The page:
Stockholm: British author Kazuo Ishiguro, best known for his novel The Remains of the Day, won the Nobel Literature Prize on Thursday, the Swedish Academy said.
Ishiguro, "in novels of great emotional force, has uncovered the abyss beneath our illusory sense of connection with the world," the Academy wrote.
Ishiguro bested other top contenders including Haruki Murakami of Japan, whose works fuse the realistic and the fantastic, and Kenya's Ngugi wa Thiong'o, whose political work forced him to leave for the United States, for the 9-million-kronor ($1.1 million) prize.
The selection of the 62-year-old Ishiguro marked a return to traditional literature following two years of unconventional choices by the Swedish Academy for the 9-million-kronor ($1.1 million) prize.
"He's a very interesting writer in many ways," said Sara Danius, the academy's permanent secretary. "I would say that if you mix Jane Austen - her comedy of manners and her psychological insights - with Kafka, then I think you have Ishiguro."
Ishiguro was born in Nagasaki, but moved with his family to Britain when he was 5.
The academy said that Ishiguro's eight books are works of emotional force that uncover "the abyss beneath our illusory sense of connection with the world."
In "The Remains of the Day," a butler at a grand house looks back on a life in service to the aristocracy. The book's gentle rhythms and "Downton Abbey"-style setting gradually deepen into a darker depiction of the repressed emotional and social landscape of 20th-century England.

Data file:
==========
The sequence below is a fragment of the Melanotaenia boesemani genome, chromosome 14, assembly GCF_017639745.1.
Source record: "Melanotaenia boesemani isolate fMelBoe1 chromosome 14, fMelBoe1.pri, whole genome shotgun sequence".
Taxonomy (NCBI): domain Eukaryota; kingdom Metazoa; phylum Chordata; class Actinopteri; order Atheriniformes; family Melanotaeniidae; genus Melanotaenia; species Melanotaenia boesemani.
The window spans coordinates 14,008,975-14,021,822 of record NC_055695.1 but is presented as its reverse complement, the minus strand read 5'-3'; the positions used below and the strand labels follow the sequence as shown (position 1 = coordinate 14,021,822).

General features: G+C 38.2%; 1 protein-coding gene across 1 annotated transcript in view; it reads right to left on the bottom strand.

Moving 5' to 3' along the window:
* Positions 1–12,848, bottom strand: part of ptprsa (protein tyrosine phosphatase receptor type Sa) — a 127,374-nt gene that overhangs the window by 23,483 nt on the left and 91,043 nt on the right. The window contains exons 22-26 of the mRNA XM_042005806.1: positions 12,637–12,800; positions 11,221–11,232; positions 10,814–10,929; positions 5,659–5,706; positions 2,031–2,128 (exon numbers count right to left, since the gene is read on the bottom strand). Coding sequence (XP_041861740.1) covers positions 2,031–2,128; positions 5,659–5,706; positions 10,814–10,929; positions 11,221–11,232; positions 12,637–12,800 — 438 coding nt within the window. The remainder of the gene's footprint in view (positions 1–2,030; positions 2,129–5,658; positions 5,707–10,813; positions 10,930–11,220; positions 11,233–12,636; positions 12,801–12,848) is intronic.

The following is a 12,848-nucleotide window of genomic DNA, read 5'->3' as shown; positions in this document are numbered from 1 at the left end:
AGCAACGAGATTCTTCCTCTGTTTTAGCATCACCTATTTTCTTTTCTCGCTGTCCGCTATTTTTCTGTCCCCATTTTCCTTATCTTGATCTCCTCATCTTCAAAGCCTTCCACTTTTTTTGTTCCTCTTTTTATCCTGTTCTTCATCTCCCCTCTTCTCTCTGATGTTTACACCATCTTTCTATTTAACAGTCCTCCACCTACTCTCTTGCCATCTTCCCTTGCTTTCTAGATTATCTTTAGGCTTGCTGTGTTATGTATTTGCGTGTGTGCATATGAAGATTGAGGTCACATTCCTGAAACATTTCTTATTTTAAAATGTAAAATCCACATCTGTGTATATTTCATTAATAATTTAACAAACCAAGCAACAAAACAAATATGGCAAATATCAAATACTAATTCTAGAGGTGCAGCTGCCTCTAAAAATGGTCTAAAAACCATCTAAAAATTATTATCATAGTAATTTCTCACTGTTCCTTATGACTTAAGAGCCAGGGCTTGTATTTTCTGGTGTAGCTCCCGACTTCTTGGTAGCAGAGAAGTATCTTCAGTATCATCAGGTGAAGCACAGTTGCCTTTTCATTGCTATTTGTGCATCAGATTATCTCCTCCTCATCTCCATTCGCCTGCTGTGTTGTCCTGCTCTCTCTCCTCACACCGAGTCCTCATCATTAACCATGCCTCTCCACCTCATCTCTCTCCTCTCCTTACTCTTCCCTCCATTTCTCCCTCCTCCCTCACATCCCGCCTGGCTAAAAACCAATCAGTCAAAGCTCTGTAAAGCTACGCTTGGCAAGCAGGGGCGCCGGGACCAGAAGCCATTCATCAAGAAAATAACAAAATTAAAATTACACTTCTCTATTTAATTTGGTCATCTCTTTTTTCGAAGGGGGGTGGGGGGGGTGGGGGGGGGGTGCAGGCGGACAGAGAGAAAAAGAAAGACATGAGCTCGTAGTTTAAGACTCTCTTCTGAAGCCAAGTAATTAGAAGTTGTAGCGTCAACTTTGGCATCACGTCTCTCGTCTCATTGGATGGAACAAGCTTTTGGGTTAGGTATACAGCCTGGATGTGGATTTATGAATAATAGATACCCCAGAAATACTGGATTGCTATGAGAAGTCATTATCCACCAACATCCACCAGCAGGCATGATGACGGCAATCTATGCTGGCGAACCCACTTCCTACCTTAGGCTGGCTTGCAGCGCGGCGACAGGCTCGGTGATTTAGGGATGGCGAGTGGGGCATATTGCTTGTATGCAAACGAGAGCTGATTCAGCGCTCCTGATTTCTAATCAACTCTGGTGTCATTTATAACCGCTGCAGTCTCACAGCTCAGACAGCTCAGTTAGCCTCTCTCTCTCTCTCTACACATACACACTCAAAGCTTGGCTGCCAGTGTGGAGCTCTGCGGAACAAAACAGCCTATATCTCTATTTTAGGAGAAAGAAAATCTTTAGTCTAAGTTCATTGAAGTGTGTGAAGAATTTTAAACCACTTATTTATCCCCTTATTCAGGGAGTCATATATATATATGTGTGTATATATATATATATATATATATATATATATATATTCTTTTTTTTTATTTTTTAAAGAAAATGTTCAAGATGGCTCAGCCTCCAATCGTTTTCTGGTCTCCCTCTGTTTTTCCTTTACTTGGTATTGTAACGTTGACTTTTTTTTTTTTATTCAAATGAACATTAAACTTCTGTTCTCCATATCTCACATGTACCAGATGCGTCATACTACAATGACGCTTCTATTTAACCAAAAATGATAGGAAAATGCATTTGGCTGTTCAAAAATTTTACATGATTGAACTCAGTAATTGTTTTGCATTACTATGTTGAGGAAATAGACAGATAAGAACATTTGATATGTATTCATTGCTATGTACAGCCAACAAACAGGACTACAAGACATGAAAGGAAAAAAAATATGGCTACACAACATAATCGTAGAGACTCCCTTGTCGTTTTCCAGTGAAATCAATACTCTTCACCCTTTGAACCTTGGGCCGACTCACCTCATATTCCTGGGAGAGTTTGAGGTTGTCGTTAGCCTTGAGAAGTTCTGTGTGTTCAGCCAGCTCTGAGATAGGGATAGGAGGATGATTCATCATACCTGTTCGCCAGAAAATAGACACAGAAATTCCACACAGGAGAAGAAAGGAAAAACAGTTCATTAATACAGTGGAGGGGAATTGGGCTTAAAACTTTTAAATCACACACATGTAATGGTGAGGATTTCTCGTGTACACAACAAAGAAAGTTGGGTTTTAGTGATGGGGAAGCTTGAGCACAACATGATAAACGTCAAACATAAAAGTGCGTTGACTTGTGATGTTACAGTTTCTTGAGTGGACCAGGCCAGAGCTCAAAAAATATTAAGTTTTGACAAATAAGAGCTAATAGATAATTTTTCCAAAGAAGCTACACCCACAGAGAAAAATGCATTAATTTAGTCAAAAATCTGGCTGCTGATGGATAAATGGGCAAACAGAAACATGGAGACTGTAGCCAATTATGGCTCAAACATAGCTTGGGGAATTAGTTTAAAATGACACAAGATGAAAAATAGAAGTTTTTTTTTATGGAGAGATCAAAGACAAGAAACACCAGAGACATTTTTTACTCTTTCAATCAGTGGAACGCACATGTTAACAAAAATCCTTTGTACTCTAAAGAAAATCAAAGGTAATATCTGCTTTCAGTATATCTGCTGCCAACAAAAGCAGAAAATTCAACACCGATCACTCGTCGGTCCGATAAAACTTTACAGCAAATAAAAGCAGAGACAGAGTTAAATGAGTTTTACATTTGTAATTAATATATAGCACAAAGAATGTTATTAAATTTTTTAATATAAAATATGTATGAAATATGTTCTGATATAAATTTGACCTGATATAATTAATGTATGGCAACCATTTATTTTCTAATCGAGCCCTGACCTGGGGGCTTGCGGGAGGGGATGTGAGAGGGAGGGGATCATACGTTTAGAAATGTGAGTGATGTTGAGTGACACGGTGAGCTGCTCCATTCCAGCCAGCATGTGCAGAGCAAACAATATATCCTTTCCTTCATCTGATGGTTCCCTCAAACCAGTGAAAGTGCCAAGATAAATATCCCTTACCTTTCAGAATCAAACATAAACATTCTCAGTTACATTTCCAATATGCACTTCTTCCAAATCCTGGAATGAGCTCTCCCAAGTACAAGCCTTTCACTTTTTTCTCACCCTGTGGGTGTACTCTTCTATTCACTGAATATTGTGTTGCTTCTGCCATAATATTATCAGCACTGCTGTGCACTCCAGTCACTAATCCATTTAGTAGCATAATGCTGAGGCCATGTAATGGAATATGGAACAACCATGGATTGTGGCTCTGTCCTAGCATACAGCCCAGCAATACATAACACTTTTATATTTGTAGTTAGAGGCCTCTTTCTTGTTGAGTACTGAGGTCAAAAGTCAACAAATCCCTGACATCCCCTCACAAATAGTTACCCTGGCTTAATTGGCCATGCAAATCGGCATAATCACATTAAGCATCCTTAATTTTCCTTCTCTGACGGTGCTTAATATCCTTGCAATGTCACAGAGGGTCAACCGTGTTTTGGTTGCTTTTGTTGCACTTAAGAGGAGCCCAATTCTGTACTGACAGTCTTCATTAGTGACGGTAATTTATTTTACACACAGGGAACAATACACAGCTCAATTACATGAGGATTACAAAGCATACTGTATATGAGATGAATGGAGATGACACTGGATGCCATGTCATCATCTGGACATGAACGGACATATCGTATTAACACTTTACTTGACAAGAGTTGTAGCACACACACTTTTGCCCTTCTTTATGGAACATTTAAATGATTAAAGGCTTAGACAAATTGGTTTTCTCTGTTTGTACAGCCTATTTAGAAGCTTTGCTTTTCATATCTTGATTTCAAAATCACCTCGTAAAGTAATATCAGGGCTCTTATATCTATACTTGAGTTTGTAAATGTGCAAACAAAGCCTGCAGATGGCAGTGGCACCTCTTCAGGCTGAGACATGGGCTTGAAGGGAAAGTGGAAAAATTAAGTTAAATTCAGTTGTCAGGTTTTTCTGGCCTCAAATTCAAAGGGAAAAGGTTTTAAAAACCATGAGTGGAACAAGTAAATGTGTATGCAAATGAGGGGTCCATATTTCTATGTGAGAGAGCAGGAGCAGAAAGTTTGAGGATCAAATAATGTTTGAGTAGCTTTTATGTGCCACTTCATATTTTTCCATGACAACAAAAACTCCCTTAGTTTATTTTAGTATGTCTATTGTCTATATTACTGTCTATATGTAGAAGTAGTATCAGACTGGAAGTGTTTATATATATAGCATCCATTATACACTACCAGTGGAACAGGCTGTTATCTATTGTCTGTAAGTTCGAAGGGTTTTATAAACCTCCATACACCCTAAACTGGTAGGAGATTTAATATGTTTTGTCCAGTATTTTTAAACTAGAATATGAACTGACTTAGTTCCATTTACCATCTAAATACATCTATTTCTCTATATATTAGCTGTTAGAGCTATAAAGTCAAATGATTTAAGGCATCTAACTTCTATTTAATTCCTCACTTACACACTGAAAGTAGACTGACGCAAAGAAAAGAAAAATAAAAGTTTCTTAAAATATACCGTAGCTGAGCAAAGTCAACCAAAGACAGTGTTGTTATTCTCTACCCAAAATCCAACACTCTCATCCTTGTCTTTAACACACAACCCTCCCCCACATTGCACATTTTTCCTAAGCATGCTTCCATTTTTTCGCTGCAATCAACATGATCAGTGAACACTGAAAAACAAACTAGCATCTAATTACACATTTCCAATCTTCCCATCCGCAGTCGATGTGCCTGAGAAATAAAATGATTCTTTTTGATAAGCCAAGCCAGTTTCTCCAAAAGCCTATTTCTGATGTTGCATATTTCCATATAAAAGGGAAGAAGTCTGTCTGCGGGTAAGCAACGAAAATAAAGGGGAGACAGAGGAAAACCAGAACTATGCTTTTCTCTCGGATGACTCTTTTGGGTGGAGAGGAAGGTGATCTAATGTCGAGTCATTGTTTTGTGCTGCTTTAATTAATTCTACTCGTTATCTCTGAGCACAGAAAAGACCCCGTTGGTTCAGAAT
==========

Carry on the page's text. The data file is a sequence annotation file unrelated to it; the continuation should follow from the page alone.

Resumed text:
The 1993 film adaptation starring Anthony Hopkins and Emma Thompson was nominated for eight Academy Awards.
Like "The Remains of the Day," his 2005 novel "Never Let Me Go" is not what it seems. What appears to be the story of three young friends at a boarding school gradually reveals itself as a dystopian tale with elements of science fiction that asks deep ethical questions.
His 1986 novel "An Artist of the Floating World," in which a Japanese artist looks back on his life, was a finalist for the prestigious Booker Prize for fiction. He won the Booker in 1989 for "The Remains of the Day."
Last year's award to American Bob Dylan sparked a debate about if popular song lyrics can legitimately be considered literature. Alfred Nobel, the Swedish industrialist and inventor whose will established the prizes, said he wanted the literature award to honor "ideal" work, without defining the term.
The first singer-songwriter to win the prestigious prize, the rock legend didn’t comment on his Nobel for several weeks and then snubbed the formal prize ceremony in Stockholm.
Each February, the Academy makes a list of all the nominations it has received by those eligible to do so – including former laureates and university professors – before reducing it to five names in May. The members then spend the summer reading those writers, before making their choice in October.